There is nothing more powerful in the world than the love of a parent for his or her child. This common theme has been used time and again throughout the history of motion pictures. A quick glance through the annals of movie history will show no fewer than at least a dozen films whose plots are based on this theme. One of the most recent films to use this theme comes from mpi media group. The movie in question is the action/thriller Inescapable. While it isn’t the first movie of its kind, it does have quite a bit going for it. The story itself offers viewers a different take on the classic theme that sets it aside from the likes of Liam Neeson’s Taken franchise. It also has going for it an all-star cast led by Alexander Siddig (Da Vinci’s Demons, Primeval, Star Trek: Deep Space Nine). Most people are more apt to know the names of Marisa Tomei and Joshua Jackson. And most of all, it has some very interesting commentary courtesy of writer/director Ruba Nadda and cinematographer Luc Montpellier. These three factors offer so much more than can even be discussed within these confines; so much so that one would be best served to watch the movie by one’s self or with friends to really take in everything that the movie has to offer. Regardless of alone or with friends, it is a work that is worth at least one watch.
Boy meets girl, loses her, and gets her back in the end. Name that movie. Pretty tough call, right? That’s because it’s the most common theme for nearly every romantic comedy ever made. The plot has been done so many times–in so many different manners–that it’s amazing the genre is even still considered viable. Thankfully though, every now and then a diamond in the rough comes to light, and renews hope in the rom-com genre. In 2011, that diamond in the rough was the ensemble piece, Crazy, Stupid, Love.
Crazy, Stupid, Love is a quirky and original rom-com led by the one and only Steve Carell. It’s not the first rom-com with an ensemble cast. Who out there remembers Valentines Day? I should be ashamed for even knowing about that movie. It was an awful movie, by the way. But I digress. Unlike so many other movies that pollute the rom-com genre, it’s a movie that actually has heart, and an original story. The problem with the story is that as original and heartwarming as it is, it has too much going on. There are too many interweaving plotlines. The general story tries so hard to cover all of its bases that it leads to a pacing problem. The issue with the story’s pacing is so noticeable that it can lead some audiences to want to hit the fast forward button on their remotes.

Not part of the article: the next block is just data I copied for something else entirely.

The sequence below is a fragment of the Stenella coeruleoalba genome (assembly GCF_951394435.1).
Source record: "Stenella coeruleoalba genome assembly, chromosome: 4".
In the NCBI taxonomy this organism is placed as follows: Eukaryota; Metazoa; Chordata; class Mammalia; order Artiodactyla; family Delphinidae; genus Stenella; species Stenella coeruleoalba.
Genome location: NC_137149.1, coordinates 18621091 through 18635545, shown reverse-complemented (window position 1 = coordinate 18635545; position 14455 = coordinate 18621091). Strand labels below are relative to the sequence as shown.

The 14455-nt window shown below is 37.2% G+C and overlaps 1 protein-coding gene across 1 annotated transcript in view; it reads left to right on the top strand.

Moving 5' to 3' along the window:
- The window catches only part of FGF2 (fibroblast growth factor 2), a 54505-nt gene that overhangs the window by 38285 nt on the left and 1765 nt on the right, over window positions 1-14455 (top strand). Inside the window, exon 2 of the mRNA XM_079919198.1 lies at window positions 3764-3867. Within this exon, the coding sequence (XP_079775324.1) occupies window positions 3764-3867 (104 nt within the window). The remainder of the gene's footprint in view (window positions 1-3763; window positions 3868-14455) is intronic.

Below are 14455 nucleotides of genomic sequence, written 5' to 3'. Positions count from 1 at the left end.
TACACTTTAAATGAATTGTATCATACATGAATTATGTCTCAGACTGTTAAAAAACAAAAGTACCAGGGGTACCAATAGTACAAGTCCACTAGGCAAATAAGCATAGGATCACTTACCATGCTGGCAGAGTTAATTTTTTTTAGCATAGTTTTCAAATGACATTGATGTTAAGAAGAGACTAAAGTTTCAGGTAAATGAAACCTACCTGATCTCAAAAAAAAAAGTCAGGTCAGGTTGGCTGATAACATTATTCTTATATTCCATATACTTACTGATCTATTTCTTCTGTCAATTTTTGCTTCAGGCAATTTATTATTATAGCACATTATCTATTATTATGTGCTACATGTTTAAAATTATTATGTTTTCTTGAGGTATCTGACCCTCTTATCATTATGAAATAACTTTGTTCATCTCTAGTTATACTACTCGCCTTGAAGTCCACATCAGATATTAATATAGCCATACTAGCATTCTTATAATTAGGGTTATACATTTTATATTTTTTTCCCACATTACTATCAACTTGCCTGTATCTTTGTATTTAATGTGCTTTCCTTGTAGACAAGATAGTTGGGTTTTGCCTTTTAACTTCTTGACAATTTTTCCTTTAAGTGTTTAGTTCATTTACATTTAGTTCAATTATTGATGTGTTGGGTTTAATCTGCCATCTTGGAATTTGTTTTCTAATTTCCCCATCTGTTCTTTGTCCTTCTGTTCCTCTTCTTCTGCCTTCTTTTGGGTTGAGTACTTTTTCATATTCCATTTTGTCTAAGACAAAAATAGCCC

The primary storyline in the movie is between Cal Weaver (Carell) and his wife, Emily. Cal is trying to rediscover himself after Emily tells him during a night out, that she wants a divorce. She proceeds to admit to Cal on their drive home, that she had been cheating on him. This is where things begin to get complicated. So pull out your scorecards. Ready? In attempting to rediscover himself, Cal meets playboy Jacob Palmer (Ryan Gosling), who teaches Cal how to woo women. During the process, Cal meets his son’s teacher, Kate (Marisa Tomei), and Jacob meets Hannah, whom he later falls for. This results in Jacob changing his ways, and a surprise twist thrown in for good measure. The tie in with Kate is directly related to Cal’s son, Robbie (Jonah Bobo) cursing in class one day because his affections toward an older girl were spurned. The girl in question is named Jessica (Analeigh Tipton). Jessica has a schoolgirl crush on Cal. And that leads to some interesting events. So, is everyone following along? The whole game of six degrees continues on even more, to the point that a person would need a program to follow it all. It simply bogs the story down too much.
No one can be blamed for wanting to skip through portions of the movie, due to its pacing problem. No one can even be blamed for actually doing it. However, those who don’t will be rewarded with a happy ending that’ll leave them with some sense of fullfilment, and a smile on their faces in the end. Said audiences’ minds might be reeling from all the storylines after it’s all said and done. Those who manage to keep up with it all will definitely find Crazy, Stupid, Love to be crazy, yes. But they’ll also find it to be anything but stupid.